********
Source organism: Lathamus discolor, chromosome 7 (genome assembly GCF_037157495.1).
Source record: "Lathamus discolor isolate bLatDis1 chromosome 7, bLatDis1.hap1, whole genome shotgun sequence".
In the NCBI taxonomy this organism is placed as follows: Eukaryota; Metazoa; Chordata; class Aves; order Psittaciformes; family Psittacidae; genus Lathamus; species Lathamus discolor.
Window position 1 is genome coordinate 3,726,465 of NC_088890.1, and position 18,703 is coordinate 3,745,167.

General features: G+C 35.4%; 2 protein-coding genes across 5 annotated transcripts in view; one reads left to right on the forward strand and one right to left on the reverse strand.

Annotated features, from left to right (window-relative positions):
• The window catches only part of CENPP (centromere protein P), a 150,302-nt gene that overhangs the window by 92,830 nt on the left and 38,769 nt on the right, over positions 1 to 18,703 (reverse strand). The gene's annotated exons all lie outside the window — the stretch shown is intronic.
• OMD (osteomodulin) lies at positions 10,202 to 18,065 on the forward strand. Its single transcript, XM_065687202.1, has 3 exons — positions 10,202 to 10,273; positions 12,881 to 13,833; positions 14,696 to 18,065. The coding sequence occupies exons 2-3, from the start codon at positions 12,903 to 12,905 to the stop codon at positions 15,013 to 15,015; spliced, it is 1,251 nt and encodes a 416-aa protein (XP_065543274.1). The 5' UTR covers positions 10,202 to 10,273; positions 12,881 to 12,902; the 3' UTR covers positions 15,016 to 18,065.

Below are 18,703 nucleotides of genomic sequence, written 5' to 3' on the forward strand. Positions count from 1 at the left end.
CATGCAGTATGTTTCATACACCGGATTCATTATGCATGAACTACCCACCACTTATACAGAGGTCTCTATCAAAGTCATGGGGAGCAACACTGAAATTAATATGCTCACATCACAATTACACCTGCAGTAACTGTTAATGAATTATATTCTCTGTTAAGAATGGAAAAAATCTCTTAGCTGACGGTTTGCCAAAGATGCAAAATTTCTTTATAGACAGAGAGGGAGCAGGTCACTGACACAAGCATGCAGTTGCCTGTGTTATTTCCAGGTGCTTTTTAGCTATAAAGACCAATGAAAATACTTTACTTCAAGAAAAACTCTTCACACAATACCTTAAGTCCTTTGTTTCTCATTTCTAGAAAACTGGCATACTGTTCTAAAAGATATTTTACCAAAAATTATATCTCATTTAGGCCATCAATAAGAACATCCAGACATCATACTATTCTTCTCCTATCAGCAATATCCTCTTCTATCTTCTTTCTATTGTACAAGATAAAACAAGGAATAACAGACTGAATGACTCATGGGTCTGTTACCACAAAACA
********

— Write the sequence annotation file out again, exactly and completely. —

Source organism: Lathamus discolor, chromosome 7 (genome assembly GCF_037157495.1).
Source record: "Lathamus discolor isolate bLatDis1 chromosome 7, bLatDis1.hap1, whole genome shotgun sequence".
In the NCBI taxonomy this organism is placed as follows: Eukaryota; Metazoa; Chordata; class Aves; order Psittaciformes; family Psittacidae; genus Lathamus; species Lathamus discolor.
Window position 1 is genome coordinate 3,726,465 of NC_088890.1, and position 18,703 is coordinate 3,745,167.

General features: G+C 35.4%; 2 protein-coding genes across 5 annotated transcripts in view; one reads left to right on the forward strand and one right to left on the reverse strand.

Annotated features, from left to right (window-relative positions):
• The window catches only part of CENPP (centromere protein P), a 150,302-nt gene that overhangs the window by 92,830 nt on the left and 38,769 nt on the right, over positions 1 to 18,703 (reverse strand). The gene's annotated exons all lie outside the window — the stretch shown is intronic.
• OMD (osteomodulin) lies at positions 10,202 to 18,065 on the forward strand. Its single transcript, XM_065687202.1, has 3 exons — positions 10,202 to 10,273; positions 12,881 to 13,833; positions 14,696 to 18,065. The coding sequence occupies exons 2-3, from the start codon at positions 12,903 to 12,905 to the stop codon at positions 15,013 to 15,015; spliced, it is 1,251 nt and encodes a 416-aa protein (XP_065543274.1). The 5' UTR covers positions 10,202 to 10,273; positions 12,881 to 12,902; the 3' UTR covers positions 15,016 to 18,065.

Below are 18,703 nucleotides of genomic sequence, written 5' to 3' on the forward strand. Positions count from 1 at the left end.
CATGCAGTATGTTTCATACACCGGATTCATTATGCATGAACTACCCACCACTTATACAGAGGTCTCTATCAAAGTCATGGGGAGCAACACTGAAATTAATATGCTCACATCACAATTACACCTGCAGTAACTGTTAATGAATTATATTCTCTGTTAAGAATGGAAAAAATCTCTTAGCTGACGGTTTGCCAAAGATGCAAAATTTCTTTATAGACAGAGAGGGAGCAGGTCACTGACACAAGCATGCAGTTGCCTGTGTTATTTCCAGGTGCTTTTTAGCTATAAAGACCAATGAAAATACTTTACTTCAAGAAAAACTCTTCACACAATACCTTAAGTCCTTTGTTTCTCATTTCTAGAAAACTGGCATACTGTTCTAAAAGATATTTTACCAAAAATTATATCTCATTTAGGCCATCAATAAGAACATCCAGACATCATACTATTCTTCTCCTATCAGCAATATCCTCTTCTATCTTCTTTCTATTGTACAAGATAAAACAAGGAATAACAGACTGAATGACTCATGGGTCTGTTACCACAAAACA